Post-Penguin Survival Guide
Google’s Penguin update hit gaming affiliates harder than almost any of the company’s previous algorithm updates. That’s because Penguin targeted a number of SEO practices, like paid link networks, that weren’t necessarily considered black hat.
Webmasters and SEOs can argue about Penguin’s validity all they want, but that doesn’t change the facts on the ground; Penguin is here to stay and web spam is not.
The good news is that getting past Penguin to rebuild new, organic and Google friendly link networks is entirely possible. In this guide, we’ll walk you through the basic techniques you’ll want to know.
What is Penguin?
Before we get too far along, it’s important to understand exactly what the Penguin update was all about. Penguin specifically targets web site that used manipulative techniques, like link schemes, to improve page rankings.
Like all Google updates, its main purpose is improving the user experience. While professional SEOs loved the power of link exchanges to boost rankings, the technique didn’t really offer much to end-users.
Google spells out their thoughts on this matter pretty clearly in their Webmaster Guidelines:
Avoid tricks intended to improve search engine rankings. A good rule of thumb is whether you’d feel comfortable explaining what you’ve done to a website that competes with you, or to a Google employee. Another useful test is to ask, “Does this help my users? Would I do this if search engines didn’t exist?
In short, designing sites and content that you yourself would actually like to use is the first step towards avoiding Penguin trouble.
Is Penguin the Problem?
Not all page rank drops are Penguin-related but there are a few signs to look for that could indicate you’ve been hit by Penguin.
- Did you notice a big page rank drop right around April 24 of 2012?
- Were you heavily involved in paid link exchanges?
- Have you been receiving webspam warnings from Google on your Webmaster Tools Dashboard?
- Do you have a lot of footer links, especially on WordPress themes?
These are all good indications that you’ve been hit, or will be hit, by Penguin. For a more in-depth look at Identifying Link Penalties in 2012 on SEOMoz.
Removing Bad Links
We’re sorry to say, but a big part of recovering from a Penguin hit is going to involve some pretty tedious link removal, unless you’re willing to hire pay for performance SEO professional to do the work. You don’t have to remove all your links but here are few that should definitely be coming down:
- Unrelated links – Sports betting sites shouldn’t be linking to cooking sites and Google knows as much.
- Watch the company you keep – Linking to sites that practice black hat SEO is just as bad as having non-contextual links.
- Vary your anchor text – Mixing up anchor text like this helps Google know that you’re on the up-and-up.
Back in the old days (like last year) sites could file for reconsideration requests once they’d fixed up issues Google algorithms don’t like. Unfortunately, that’s not how Penguin recovery works. This time you’ll have to wait for the algo update and hope your fixes worked.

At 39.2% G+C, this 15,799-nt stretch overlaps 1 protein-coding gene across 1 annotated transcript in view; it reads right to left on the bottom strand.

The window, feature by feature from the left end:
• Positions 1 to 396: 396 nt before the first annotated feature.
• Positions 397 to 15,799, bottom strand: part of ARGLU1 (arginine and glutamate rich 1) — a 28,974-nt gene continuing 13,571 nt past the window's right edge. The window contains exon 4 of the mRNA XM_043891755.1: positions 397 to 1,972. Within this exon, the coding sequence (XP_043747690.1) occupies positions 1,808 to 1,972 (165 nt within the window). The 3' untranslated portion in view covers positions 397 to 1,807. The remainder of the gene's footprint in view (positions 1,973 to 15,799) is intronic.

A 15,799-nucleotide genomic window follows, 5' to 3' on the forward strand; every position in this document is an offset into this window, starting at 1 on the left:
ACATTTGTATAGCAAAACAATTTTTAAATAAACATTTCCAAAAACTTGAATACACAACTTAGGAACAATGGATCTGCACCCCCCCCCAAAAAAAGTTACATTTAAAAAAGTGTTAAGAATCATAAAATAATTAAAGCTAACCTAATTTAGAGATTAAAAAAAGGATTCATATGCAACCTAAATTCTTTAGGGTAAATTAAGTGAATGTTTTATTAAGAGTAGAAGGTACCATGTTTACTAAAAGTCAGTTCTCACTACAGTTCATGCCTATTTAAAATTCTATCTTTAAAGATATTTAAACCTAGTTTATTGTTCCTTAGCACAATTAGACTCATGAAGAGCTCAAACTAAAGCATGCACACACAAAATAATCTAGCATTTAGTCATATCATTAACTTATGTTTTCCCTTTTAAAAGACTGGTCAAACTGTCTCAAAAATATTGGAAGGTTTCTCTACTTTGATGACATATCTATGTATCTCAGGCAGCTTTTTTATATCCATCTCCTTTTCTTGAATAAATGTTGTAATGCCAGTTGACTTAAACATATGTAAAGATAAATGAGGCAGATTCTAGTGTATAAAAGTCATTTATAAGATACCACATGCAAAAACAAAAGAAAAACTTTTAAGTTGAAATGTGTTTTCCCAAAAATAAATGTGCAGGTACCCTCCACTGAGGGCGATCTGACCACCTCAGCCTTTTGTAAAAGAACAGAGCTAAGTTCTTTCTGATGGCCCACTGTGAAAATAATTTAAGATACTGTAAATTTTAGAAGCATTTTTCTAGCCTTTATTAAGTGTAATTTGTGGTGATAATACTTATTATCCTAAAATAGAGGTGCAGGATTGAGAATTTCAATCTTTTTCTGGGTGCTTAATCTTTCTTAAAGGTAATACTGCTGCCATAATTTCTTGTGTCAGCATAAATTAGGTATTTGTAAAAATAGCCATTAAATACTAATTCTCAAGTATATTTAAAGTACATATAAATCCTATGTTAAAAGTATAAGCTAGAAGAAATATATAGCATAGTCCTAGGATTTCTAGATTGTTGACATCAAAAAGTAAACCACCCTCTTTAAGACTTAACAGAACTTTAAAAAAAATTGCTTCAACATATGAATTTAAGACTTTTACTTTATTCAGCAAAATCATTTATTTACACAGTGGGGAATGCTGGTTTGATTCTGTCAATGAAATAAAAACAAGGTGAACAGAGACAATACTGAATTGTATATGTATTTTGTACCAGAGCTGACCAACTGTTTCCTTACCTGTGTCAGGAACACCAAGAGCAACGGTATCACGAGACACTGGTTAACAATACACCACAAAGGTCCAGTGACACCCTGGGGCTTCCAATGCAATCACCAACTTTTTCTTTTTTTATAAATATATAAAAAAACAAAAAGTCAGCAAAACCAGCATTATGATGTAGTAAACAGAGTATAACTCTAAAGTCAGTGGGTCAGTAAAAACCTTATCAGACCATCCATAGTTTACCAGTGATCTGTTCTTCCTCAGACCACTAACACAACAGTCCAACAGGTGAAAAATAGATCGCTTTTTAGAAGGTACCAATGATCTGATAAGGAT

Google’s Disavow Links Tool
Of course it isn’t always possible remove those spammy links that are pointing at your sites from bad neighborhoods. That’s where Google’s new Disavow Links Tool comes into the picture.
Disavow Links lets Google search bots know which sites should be associated with you and which ones you’d rather not have factored into your search rankings. It’s important to note that this tool is designed primarily for sites that have already received webspam warnings from Google and isn’t a replacement for other link removal methods.
Google warns that using the tool incorrectly could actually result in lower page rankings. In short, this is a tool of last resort and manual removal is still recommended as the first course of action.
(For a more detailed look at how to use the Disavow Links Tool, check out Google Launches Disavow Links Tool on SEOMoz.)
Building Links in the Post-Penguin Age
So what SEO solutions can webmasters use to build Penguin-friendly sites that still offer some SEO value? The best place to start is by building up those guest blogging opportunities.
Unlike link exchanges and other, now outdated, methods this is going to involve some personal contact. Start building up a list of prospective sites for your content and tailor your guest posts accordingly.
The upside is that other webmasters in your niche are in the same boat and are willing to post up quality content on their sites. As you build relationships with other bloggers, you’ll start attracting more quality links and those page rankings should start heading back up.
Matt Cutts and the Google Webspam team have made it clear that Penguin is not going away and that organic link networks are the wave of the future. So the sooner you clean up bad links and start building up those quality links, the better off you’ll be.
What have you done to get past Penguin? Share your tips in the comment section below.